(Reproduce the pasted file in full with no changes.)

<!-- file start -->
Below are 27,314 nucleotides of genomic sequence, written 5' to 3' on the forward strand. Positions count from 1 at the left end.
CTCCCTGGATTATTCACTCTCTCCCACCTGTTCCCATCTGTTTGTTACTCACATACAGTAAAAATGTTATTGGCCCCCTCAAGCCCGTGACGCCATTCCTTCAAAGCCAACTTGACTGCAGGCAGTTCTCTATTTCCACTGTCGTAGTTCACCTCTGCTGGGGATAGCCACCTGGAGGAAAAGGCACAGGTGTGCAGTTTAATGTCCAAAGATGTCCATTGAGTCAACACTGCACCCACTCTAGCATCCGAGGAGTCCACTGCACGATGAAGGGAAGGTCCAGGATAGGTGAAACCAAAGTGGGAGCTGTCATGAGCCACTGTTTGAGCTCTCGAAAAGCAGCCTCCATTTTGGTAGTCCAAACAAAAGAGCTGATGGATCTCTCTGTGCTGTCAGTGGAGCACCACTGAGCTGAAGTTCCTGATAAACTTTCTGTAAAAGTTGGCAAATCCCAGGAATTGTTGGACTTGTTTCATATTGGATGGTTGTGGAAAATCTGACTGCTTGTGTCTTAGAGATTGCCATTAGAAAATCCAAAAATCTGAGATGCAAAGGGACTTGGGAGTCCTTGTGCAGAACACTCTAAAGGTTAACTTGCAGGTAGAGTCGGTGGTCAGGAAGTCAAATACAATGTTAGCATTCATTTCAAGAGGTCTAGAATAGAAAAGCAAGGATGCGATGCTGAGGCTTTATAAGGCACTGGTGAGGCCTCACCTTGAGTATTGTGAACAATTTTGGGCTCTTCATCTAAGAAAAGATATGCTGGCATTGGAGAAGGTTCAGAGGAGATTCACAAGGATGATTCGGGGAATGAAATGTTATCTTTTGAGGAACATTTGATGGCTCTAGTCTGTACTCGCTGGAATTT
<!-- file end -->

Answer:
Below are 27,314 nucleotides of genomic sequence, written 5' to 3' on the forward strand. Positions count from 1 at the left end.
CTCCCTGGATTATTCACTCTCTCCCACCTGTTCCCATCTGTTTGTTACTCACATACAGTAAAAATGTTATTGGCCCCCTCAAGCCCGTGACGCCATTCCTTCAAAGCCAACTTGACTGCAGGCAGTTCTCTATTTCCACTGTCGTAGTTCACCTCTGCTGGGGATAGCCACCTGGAGGAAAAGGCACAGGTGTGCAGTTTAATGTCCAAAGATGTCCATTGAGTCAACACTGCACCCACTCTAGCATCCGAGGAGTCCACTGCACGATGAAGGGAAGGTCCAGGATAGGTGAAACCAAAGTGGGAGCTGTCATGAGCCACTGTTTGAGCTCTCGAAAAGCAGCCTCCATTTTGGTAGTCCAAACAAAAGAGCTGATGGATCTCTCTGTGCTGTCAGTGGAGCACCACTGAGCTGAAGTTCCTGATAAACTTTCTGTAAAAGTTGGCAAATCCCAGGAATTGTTGGACTTGTTTCATATTGGATGGTTGTGGAAAATCTGACTGCTTGTGTCTTAGAGATTGCCATTAGAAAATCCAAAAATCTGAGATGCAAAGGGACTTGGGAGTCCTTGTGCAGAACACTCTAAAGGTTAACTTGCAGGTAGAGTCGGTGGTCAGGAAGTCAAATACAATGTTAGCATTCATTTCAAGAGGTCTAGAATAGAAAAGCAAGGATGCGATGCTGAGGCTTTATAAGGCACTGGTGAGGCCTCACCTTGAGTATTGTGAACAATTTTGGGCTCTTCATCTAAGAAAAGATATGCTGGCATTGGAGAAGGTTCAGAGGAGATTCACAAGGATGATTCGGGGAATGAAATGTTATCTTTTGAGGAACATTTGATGGCTCTAGTCTGTACTCGCTGGAATTT